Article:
Written by Abi Bennett
There’s one hotel which stands as a beacon of customer excellence in the glimmering heart of London’s luxury hotel scene. For decades, this hotel has been internationally renowned for its dedication customer service. It shall remain nameless in this article!
It’s also where I honed my passion for all things customer experience.
Back before I moved to New Zealand, I was the Head of Events at this iconic 5-star hotel and had the privilege of orchestrating unforgettable moments for guests ranging from local royalty to international celebrities. Our stated mission was to “Leave no stone unturned” with a guest to staff ratio of 2:1, giving us the space to focus on personalisation and attention to detail.
One memorable encounter was with the inimitable Anna Wintour, a regular guest whose penchant for Starbucks coffee was well-known to our staff. Before she could even utter a word, we would ensure her favorite brew was hand-delivered as she stepped out of the hotel for her next meeting. That’s customer experience.
With the wealth of data at our fingertips now, the opportunities for crafting truly memorable and personalised customer experiences – for all types of eCommerce businesses – are virtually limitless.
What does CX mean? Customer experience (or “CX” as it’s typically referred to) covers everything you do in the pursuit of putting customers first, managing their journeys, touchpoints and serving their needs.
Even if we might struggle to write it down, most of us have an intuitive sense of what separates a good CX from a bad CX. Think about your most recent order from a cafe. Were the staff members attentive? If you’re a regular to that particular location, do they greet you by name? Taking a step back, is the store designed intuitively? If you have a problem, is it resolved or is someone sent to help you?
Everything – from the first “Hello” as you walk through the door to the way the seating is arranged – falls under the broad umbrella of the customer experience. It all matters, it all has an impact.
To give you some data to chew on, recently we ran a survey with our customers, asking them about their priorities for 2023. While we primarily got a lot of information about the post-purchase experience, one thing that stood out was a near-universal desire to focus on improving the CX this year.
Customer habits are changing. Today, people are looking for companies they can relate to. Providing an authentic experience will make your brand more relatable.
Authenticity is "Being true to your own personality, values, and spirit, regardless of the pressure that you're under to act otherwise. Authenticity is being honest with yourself and with others and taking responsibility for your mistakes".
For eCommerce businesses, this basically means those that build authentic customer experiences will create loyal, repeat customers.
If you’re wondering why this matters so much now, Adore Beauty recently reported that returning customers contributed 79% of all revenue in 2022. The numbers can’t be ignored.
People don’t make a purchase from your online store because of your customer experience – they come because of referrals, marketing or maybe you were just the cheapest option. CX is the reason they come back – so if you don’t get it right, chances are you won’t see them again.
Let’s look at Gen Z. The data shows they live online, predominantly on YouTube. Nearly half of this generation research products they’re interested in YouTube, followed by Instagram, Snapchat and TikTok. These touchpoints are how they’ll find you – but again, not what will keep them coming back.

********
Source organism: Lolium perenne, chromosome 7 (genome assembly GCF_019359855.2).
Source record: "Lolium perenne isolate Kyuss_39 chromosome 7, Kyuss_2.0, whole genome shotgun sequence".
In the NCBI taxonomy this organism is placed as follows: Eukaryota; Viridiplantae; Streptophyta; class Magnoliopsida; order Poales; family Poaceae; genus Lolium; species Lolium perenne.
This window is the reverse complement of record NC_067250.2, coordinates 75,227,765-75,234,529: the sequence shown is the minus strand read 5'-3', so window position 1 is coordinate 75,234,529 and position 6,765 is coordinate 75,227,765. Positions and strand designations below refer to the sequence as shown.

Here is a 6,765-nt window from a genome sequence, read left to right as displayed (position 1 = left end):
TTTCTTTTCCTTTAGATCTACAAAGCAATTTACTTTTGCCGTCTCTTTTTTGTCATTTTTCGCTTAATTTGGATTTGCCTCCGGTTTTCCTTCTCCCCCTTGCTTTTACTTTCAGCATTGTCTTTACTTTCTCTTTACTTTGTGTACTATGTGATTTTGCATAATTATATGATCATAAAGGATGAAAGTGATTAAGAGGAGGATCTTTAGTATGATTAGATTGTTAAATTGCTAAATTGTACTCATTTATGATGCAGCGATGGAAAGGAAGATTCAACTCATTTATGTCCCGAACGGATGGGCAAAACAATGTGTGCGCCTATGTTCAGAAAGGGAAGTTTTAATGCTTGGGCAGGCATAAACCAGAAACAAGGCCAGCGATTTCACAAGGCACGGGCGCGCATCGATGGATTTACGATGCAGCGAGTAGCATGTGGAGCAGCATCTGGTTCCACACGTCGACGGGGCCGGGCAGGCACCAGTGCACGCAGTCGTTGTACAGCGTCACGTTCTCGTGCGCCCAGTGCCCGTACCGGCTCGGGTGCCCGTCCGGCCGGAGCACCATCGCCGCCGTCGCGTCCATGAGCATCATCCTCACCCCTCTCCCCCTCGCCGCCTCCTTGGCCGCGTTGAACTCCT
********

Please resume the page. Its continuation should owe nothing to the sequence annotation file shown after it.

So how do you get customers to come back?
I mentioned at the start how I’d relocated from the UK to New Zealand. There's a bit more to this tale – I actually moved to rural New Zealand. As you can probably imagine, this makes popping out to pick up household items a tad tricky. Luckily, we’ve got online shopping.
Anyway. I bought a small pack of tea towels online (not the most exciting purchase of my life), and they were promptly dispatched and arrived three weeks later. Not in a small package that might just squeeze into my letter box, but in a box the size of a microwave. What’s more, this online retailer only bothered to send me one delivery notification throughout the shipping process, so I was totally in the dark as to when this giant package would arrive.
Now I was a loyal customer of this company for many years, but the ridiculous box just didn’t align with my personal values around sustainability. I felt immensely guilty that the company had air freighted this box to my house, and I’d have to dispose of it to boot! Needless to say, I won’t be supporting them again!
It’s no wonder one study found 32% of customers will walk away from a brand after only one unpleasant encounter. If you can build an authentic CX aligned to the values of your customer, you’ll retain them for the long term.
Authenticity is understanding your customers and what they value – and it’s the key to customer retention.
While the picture will look a little different depending on the business and industry you’re involved in, we can get a good idea of what the different generations value, which in turn can help us to plan our focus accordingly.
Millennials currently represent the largest group of consumers, with Baby Boomers still retaining the largest share of buying power – but Gen Z is on the rise.
Bloomberg found that Gen Z now commands US$360 billion in disposable income, a figure that’s set to climb as more enter the workforce.
And what do they care about?
Well, Gen Z is values driven. They gravitate to brands that hold similar values to their own. And coming up, Gen Alpha (born between 2010 and 2025) are set to have an absolute focus on authentic corporate social responsibility. They’ll also be firmly digital first.
If you’re targeting these generations, you’ll need to be authentic in your experiences. People expect authentic personalisation and consumers know how to spot corporate nonsense.